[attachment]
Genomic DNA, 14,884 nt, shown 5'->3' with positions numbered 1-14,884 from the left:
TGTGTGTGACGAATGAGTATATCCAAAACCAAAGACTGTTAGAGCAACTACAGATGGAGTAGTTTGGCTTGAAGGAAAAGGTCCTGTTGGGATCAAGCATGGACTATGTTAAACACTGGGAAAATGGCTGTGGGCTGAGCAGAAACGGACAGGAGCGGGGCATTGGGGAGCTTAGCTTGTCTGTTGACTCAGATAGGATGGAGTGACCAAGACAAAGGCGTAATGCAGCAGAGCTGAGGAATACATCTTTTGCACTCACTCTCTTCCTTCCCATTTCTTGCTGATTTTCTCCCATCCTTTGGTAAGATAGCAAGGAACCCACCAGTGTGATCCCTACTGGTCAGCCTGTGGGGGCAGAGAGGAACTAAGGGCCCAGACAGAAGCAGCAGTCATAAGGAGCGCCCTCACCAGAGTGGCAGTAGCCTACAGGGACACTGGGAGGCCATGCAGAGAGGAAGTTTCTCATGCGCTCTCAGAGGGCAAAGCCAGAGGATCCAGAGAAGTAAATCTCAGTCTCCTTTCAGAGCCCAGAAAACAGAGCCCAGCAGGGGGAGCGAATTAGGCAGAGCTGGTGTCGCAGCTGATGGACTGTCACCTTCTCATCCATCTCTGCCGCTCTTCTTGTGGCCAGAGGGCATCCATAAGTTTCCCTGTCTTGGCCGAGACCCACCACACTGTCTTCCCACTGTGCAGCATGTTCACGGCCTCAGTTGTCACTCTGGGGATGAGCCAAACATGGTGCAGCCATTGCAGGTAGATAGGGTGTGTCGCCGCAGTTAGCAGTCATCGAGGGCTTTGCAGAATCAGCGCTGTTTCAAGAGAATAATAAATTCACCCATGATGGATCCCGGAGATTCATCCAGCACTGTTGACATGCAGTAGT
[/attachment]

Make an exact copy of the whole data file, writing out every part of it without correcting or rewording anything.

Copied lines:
Genomic DNA, 14,884 nt, shown 5'->3' with positions numbered 1-14,884 from the left:
TGTGTGTGACGAATGAGTATATCCAAAACCAAAGACTGTTAGAGCAACTACAGATGGAGTAGTTTGGCTTGAAGGAAAAGGTCCTGTTGGGATCAAGCATGGACTATGTTAAACACTGGGAAAATGGCTGTGGGCTGAGCAGAAACGGACAGGAGCGGGGCATTGGGGAGCTTAGCTTGTCTGTTGACTCAGATAGGATGGAGTGACCAAGACAAAGGCGTAATGCAGCAGAGCTGAGGAATACATCTTTTGCACTCACTCTCTTCCTTCCCATTTCTTGCTGATTTTCTCCCATCCTTTGGTAAGATAGCAAGGAACCCACCAGTGTGATCCCTACTGGTCAGCCTGTGGGGGCAGAGAGGAACTAAGGGCCCAGACAGAAGCAGCAGTCATAAGGAGCGCCCTCACCAGAGTGGCAGTAGCCTACAGGGACACTGGGAGGCCATGCAGAGAGGAAGTTTCTCATGCGCTCTCAGAGGGCAAAGCCAGAGGATCCAGAGAAGTAAATCTCAGTCTCCTTTCAGAGCCCAGAAAACAGAGCCCAGCAGGGGGAGCGAATTAGGCAGAGCTGGTGTCGCAGCTGATGGACTGTCACCTTCTCATCCATCTCTGCCGCTCTTCTTGTGGCCAGAGGGCATCCATAAGTTTCCCTGTCTTGGCCGAGACCCACCACACTGTCTTCCCACTGTGCAGCATGTTCACGGCCTCAGTTGTCACTCTGGGGATGAGCCAAACATGGTGCAGCCATTGCAGGTAGATAGGGTGTGTCGCCGCAGTTAGCAGTCATCGAGGGCTTTGCAGAATCAGCGCTGTTTCAAGAGAATAATAAATTCACCCATGATGGATCCCGGAGATTCATCCAGCACTGTTGACATGCAGTAGT